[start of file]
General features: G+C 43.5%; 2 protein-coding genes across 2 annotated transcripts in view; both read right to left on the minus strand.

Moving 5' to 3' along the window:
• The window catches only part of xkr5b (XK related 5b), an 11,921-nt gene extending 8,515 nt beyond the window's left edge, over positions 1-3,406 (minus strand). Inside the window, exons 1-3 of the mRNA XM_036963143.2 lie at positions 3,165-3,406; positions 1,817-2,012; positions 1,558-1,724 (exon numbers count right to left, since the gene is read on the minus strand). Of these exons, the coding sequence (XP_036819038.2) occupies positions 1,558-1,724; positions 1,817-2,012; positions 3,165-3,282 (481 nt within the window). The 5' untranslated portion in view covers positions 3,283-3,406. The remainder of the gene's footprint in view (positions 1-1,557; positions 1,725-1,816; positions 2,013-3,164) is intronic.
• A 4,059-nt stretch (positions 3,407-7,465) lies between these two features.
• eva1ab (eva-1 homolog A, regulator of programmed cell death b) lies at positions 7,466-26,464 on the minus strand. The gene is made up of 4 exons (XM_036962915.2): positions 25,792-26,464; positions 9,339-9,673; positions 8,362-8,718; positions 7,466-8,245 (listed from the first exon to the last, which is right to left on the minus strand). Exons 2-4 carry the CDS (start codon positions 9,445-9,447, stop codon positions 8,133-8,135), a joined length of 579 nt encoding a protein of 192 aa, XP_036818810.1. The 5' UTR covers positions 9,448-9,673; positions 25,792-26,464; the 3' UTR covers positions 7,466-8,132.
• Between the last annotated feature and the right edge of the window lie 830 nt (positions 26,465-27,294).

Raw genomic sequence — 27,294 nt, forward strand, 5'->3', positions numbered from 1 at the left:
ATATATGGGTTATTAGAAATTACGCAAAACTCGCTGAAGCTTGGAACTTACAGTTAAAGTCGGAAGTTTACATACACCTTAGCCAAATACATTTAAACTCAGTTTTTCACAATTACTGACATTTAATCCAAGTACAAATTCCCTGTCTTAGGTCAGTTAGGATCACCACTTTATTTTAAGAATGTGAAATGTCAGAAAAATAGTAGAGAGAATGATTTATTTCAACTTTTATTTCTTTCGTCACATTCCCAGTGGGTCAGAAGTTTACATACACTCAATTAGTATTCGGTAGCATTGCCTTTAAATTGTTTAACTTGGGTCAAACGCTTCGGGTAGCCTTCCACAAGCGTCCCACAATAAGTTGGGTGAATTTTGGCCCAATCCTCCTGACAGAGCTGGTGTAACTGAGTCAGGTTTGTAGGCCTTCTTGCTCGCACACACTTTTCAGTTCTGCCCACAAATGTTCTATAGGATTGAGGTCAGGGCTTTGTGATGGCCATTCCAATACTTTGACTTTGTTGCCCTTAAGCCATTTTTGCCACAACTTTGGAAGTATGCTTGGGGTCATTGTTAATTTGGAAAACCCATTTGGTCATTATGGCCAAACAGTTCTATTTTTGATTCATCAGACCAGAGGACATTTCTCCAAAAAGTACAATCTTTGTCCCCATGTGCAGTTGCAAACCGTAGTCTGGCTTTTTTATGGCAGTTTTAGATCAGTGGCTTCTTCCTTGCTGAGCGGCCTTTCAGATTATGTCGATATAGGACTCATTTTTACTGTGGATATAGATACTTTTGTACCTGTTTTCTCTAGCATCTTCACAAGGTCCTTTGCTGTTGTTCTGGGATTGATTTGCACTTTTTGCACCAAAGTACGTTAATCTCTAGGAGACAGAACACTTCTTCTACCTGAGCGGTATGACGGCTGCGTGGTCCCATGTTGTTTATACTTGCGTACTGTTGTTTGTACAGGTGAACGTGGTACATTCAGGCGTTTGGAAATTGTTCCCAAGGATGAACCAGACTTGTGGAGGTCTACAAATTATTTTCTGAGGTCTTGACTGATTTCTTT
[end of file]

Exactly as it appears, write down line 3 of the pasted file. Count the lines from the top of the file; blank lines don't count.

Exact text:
• The window catches only part of xkr5b (XK related 5b), an 11,921-nt gene extending 8,515 nt beyond the window's left edge, over positions 1-3,406 (minus strand). Inside the window, exons 1-3 of the mRNA XM_036963143.2 lie at positions 3,165-3,406; positions 1,817-2,012; positions 1,558-1,724 (exon numbers count right to left, since the gene is read on the minus strand). Of these exons, the coding sequence (XP_036819038.2) occupies positions 1,558-1,724; positions 1,817-2,012; positions 3,165-3,282 (481 nt within the window). The 5' untranslated portion in view covers positions 3,283-3,406. The remainder of the gene's footprint in view (positions 1-1,557; positions 1,725-1,816; positions 2,013-3,164) is intronic.